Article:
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Israel Forms Unity Government, Calls Off Early Elections

  • Scott Bobb

Israel's Prime Minister Benjamin Netanyahu (L) speaks during a joint news conference with Shaul Mofaz (not seen), head of the Kadima party which join Netanyahu's rightist coalition, at parliament in Jerusalem, May 8, 2012.

Israel's Prime Minister Benjamin Netanyahu (L) speaks during a joint news conference with Shaul Mofaz (not seen), head of the Kadima party which join Netanyahu's rightist coalition, at parliament in Jerusalem, May 8, 2012.

JERUSALEM - Israeli Prime Minister Benjamin Netanyahu has agreed to a political deal forming a government of national unity with the leading opposition party and canceling plans to hold early elections.

Mr. Netanyahu told reporters he decided to form the unity government with the centrist Kadima party early Tuesday to restore political stability without going to elections.

He said a wide national unity government with Israel's largest opposition party is good for security, the economy, for society and for the people of Israel.

The new coalition has 94 members, or more than three-fourths of the parliament, and is the largest coalition in the country's history.

Under the deal, Kadima leader Shaul Mofaz - a former army chief and defense minister - becomes vice-prime minister and joins Mr. Netanyahu's powerful inner cabinet.

Mofaz, who had been highly critical of the prime minister, says such a government is needed to face Israel's many challenges.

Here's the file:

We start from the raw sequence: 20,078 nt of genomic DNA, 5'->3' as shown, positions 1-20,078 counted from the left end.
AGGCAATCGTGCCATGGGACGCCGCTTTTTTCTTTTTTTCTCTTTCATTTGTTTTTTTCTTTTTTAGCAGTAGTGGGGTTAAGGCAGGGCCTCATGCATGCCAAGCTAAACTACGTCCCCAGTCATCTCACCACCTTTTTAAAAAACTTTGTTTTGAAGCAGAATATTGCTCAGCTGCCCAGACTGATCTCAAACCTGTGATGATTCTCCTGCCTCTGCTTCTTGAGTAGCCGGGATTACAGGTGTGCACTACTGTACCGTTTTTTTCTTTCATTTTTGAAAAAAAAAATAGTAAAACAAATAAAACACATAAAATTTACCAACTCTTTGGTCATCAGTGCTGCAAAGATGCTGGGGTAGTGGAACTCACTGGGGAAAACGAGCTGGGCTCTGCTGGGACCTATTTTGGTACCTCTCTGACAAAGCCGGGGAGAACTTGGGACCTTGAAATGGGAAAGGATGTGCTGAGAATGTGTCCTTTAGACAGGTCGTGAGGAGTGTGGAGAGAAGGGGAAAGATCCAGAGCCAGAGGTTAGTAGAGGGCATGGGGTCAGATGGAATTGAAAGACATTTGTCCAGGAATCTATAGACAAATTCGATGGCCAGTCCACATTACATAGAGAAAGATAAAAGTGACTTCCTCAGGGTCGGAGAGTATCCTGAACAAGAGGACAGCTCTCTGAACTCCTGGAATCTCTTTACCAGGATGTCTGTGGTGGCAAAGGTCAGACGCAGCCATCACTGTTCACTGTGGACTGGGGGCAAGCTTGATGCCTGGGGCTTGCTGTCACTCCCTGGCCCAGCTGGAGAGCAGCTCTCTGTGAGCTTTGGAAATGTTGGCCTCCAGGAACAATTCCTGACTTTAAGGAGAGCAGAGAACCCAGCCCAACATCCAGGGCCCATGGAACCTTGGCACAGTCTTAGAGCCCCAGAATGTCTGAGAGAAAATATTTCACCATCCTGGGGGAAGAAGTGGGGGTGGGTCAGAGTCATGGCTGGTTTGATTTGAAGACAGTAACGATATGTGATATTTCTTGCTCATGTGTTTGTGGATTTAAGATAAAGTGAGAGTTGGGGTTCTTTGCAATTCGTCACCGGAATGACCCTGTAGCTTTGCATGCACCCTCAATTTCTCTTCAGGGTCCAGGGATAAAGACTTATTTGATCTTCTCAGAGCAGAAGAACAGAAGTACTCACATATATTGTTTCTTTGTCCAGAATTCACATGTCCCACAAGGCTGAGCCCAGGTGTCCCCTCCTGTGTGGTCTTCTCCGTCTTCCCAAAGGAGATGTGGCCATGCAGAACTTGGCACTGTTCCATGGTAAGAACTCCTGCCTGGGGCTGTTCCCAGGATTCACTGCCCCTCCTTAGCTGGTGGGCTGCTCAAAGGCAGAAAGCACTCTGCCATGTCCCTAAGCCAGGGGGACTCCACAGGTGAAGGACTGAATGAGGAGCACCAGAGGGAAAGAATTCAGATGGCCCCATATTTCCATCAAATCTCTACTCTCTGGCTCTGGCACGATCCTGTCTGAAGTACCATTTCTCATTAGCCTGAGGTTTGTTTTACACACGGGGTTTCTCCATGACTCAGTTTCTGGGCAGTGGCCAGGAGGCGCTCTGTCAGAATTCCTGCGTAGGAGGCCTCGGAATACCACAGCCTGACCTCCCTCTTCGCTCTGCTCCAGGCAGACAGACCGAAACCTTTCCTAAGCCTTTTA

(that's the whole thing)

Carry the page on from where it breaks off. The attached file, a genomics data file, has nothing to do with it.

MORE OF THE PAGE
He said the unity government will enable Israel to confront security challenges and threats from any region. He said this will be done in a considered and responsible way, but will keep Israel's right to defend itself any time and any place, from within and from outside.

Israel has threatened military action to stop what it believes is Iran's effort to make nuclear weapons. Iran denies it is building a nuclear bomb and says it will retaliate, raising fears of a region-wide conflict.

The surprise announcement of the political deal in Israel came two days after Mr. Netanyahu called for early elections because of a widening split in his rightist coalition.

The coalition, headed by the prime minister's Likud party, was increasingly divided over a controversial law that exempts Ultra-Orthodox Jews from national service, and over the proposed dismantling of some illegal Jewish housing units in the West Bank.

The Netanyahu government is also facing a bruising battle over proposed cuts in next year's budget.

And it is facing international pressure to revive the stalled peace talks with the Palestinians.

Mr. Netanyahu has called on Palestinian leaders to return to negotiations without pre-conditions. The Palestinians say Israel first must stop new construction in the occupied West Bank and release all political prisoners.

Mofaz said he thinks he could help re-start the talks. "I have some ideas about how we can move forward in order to achieve understanding with the Palestinians," he said. "But my idea [is] based on borders and security arrangements first. And I will speak with the prime minister."

Israeli political analyst Amit Segal said Mr. Netanyahu did not really want early elections but also did not like being dependent on right-wing parties that are often the power brokers in Israeli politics.

"Netanyahu got the best bargain ever in the history of Israeli politics," said Segal. "He got the largest party in the Knesset for the price of one deputy-prime minister [post] and that's all, almost for free."

Recent public opinion polls indicated Kadima would lose more than half of its seats in parliament if the elections were held today.

The polls indicated Likud would win any new elections but Mr. Netanyahu faced bruising battles with right-wing members of his coalition.

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